Rachel Ofori has a new translation for PC: politely condescending. Perhaps, her new show implies, we’ve become so worried about saying the wrong thing that instead we don’t say anything at all, simply letting structural prejudices remain intact and sweeping casual racism under the carpet. Instead of confronting inequality, authorities bring in “help” for those who feel the brunt of it. We’re all so good at pretending we’re equal when we’re not, accuses Ofori.
The title of Ofori’s solo show is Portrait, singular, but it offers multiple snapshots across its swift one-hour running time. The piece flickers between different identities, each revealing both black female stereotypes and the complicated individuals they conceal. Characters include an Oxbridge hopeful; an American preacher; a Ghanaian woman who soon finds Britain to be a land of disappointment rather than one of promise. Ofori flits rapidly from person to person, accent to accent, not once missing a beat. It’s one hell of a showcase for her evident acting talent.
But it could all feel a bit scattergun were it not for the anchoring voice of Candice: a fiercely intelligent teenage girl who brilliantly skewers the patronising forms of guidance drafted in for schoolkids from disadvantaged backgrounds. Questioning why she should get into thousands of pounds of debt for the sake of a flimsy degree certificate, Candice challenges everything her teachers throw at her. Channelling frustration into articulacy, her words offer a blistering indictment of British society and its short-sighted, inherently prejudiced institutions.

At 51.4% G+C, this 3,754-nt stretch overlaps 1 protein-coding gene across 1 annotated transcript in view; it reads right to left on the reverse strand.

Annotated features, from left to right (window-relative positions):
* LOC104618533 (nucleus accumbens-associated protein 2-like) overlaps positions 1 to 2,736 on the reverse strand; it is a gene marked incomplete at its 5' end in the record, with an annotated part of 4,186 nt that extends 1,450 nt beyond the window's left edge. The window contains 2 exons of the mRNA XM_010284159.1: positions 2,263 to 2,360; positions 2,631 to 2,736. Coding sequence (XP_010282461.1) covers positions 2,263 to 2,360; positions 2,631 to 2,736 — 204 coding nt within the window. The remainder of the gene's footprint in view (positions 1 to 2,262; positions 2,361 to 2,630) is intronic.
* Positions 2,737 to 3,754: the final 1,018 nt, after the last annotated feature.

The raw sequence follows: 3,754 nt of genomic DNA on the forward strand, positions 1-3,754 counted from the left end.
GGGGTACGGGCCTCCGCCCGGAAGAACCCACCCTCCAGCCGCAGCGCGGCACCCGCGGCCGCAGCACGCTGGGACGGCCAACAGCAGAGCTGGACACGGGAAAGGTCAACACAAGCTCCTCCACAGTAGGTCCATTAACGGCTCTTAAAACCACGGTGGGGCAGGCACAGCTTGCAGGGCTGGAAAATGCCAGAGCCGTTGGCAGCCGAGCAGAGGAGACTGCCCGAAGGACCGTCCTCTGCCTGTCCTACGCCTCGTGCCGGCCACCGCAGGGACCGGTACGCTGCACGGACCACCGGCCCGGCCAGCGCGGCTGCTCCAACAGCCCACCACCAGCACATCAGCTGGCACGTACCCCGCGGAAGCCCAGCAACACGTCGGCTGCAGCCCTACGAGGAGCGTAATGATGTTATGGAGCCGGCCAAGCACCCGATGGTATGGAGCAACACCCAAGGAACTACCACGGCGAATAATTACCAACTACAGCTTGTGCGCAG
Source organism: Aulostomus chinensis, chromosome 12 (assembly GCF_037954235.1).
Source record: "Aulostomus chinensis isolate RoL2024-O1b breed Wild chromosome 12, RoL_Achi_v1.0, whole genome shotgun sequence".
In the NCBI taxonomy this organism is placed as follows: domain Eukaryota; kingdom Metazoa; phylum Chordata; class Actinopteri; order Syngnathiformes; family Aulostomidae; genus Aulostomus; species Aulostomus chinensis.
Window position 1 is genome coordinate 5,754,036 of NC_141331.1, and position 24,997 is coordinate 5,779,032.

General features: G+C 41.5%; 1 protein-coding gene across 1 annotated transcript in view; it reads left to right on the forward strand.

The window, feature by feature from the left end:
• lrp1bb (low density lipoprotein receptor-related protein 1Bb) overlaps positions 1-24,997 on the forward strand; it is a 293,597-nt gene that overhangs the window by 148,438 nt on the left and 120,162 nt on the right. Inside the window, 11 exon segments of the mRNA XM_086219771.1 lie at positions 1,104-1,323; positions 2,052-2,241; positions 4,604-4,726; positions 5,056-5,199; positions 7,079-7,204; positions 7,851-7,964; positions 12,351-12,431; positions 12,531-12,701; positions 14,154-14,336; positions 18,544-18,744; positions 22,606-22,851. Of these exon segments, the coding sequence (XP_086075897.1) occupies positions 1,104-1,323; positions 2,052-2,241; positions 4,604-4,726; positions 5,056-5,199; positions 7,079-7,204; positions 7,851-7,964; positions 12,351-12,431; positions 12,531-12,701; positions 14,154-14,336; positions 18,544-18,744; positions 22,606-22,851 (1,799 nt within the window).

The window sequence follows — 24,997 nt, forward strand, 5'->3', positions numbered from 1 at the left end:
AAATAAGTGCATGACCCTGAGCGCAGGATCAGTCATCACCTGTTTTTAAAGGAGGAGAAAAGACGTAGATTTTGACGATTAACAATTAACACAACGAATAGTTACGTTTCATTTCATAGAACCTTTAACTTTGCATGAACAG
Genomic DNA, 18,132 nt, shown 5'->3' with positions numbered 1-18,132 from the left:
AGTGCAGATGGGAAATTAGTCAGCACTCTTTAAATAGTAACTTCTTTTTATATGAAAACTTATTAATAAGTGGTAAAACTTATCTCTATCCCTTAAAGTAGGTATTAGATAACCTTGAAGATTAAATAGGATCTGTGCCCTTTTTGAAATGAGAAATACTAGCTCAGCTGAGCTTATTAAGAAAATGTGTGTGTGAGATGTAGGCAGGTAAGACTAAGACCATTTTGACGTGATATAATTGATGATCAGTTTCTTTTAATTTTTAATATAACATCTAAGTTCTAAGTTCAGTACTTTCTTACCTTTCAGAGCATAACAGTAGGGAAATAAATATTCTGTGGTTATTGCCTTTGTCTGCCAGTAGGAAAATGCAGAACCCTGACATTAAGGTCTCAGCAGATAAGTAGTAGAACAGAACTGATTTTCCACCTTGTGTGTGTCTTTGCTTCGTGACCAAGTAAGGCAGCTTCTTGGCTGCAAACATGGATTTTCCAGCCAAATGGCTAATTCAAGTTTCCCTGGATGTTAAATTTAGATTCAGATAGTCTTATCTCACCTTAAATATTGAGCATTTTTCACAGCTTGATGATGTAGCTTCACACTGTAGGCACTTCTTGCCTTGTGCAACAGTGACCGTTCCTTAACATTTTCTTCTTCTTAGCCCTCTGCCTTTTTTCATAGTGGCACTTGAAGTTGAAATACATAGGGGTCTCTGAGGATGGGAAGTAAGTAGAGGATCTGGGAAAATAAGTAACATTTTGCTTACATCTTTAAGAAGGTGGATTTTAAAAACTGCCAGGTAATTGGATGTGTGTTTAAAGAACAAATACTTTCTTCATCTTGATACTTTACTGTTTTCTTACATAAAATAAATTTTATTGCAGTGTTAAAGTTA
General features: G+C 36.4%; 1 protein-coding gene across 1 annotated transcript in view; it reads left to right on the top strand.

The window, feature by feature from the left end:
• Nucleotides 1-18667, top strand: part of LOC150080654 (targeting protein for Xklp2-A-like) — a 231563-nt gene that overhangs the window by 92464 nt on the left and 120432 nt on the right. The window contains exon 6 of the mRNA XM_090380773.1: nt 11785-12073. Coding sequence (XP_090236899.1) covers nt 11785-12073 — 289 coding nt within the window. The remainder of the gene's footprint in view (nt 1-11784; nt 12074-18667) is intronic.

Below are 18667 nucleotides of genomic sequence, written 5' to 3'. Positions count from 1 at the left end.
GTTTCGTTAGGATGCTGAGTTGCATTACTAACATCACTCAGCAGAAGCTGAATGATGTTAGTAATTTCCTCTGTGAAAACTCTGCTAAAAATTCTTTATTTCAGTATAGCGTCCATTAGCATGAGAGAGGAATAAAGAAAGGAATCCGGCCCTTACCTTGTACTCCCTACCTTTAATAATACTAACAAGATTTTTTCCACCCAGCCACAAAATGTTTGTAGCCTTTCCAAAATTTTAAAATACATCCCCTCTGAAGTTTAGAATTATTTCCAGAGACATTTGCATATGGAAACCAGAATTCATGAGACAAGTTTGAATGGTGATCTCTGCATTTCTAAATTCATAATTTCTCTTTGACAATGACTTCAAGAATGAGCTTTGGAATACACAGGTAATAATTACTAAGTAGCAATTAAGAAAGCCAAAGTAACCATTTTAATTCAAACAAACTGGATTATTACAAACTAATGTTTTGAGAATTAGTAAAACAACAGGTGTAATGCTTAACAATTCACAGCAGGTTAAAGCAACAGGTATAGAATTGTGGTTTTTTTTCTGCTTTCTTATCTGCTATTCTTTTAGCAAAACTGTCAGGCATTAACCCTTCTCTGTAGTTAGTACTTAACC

The word intersectional isn’t used once during Portrait, but it offers a straightforward, clear-eyed view of the different, overlapping structures of privilege and exclusion that shape our society. We get glimpses of the multiple different ways in which the government is fucking over young people, or of the many conflicting things that women are supposed to be all at the same time, or of the insidious racial stereotypes that still abound – all spoken in the voice of a young black woman. It isn’t hard to see how these various prejudices intersect.
It’s just a shame that not all of these portraits are as sharp as the image we get of Candice. Some of them feel more like thumbnail sketches, not yet fully drawn. Still, though, Ofori is raising vital points, cutting through both cultural stereotypes and political rhetoric. Together with Tar Baby and Labels, the fantastic solo pieces from Desiree Burch and Joe Sellman-Leava respectively, Portrait forms part of a complex conversation about race that has taken place across this year’s Fringe. And given where we are politically, with immigration right at the top of the agenda, those conversations are as urgent as ever. To anyone complaining about the lack of political work in Edinburgh this summer: look a little harder.